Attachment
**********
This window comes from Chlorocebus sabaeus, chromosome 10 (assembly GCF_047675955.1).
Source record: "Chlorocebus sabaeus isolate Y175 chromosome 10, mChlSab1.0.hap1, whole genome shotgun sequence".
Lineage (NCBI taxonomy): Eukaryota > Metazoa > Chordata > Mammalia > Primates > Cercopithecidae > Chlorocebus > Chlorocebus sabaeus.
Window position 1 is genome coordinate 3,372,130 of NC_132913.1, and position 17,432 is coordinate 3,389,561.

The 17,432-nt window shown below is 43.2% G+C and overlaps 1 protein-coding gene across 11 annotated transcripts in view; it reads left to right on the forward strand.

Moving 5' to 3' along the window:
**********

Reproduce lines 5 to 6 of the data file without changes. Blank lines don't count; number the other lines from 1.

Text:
The 17,432-nt window shown below is 43.2% G+C and overlaps 1 protein-coding gene across 11 annotated transcripts in view; it reads left to right on the forward strand.

Moving 5' to 3' along the window: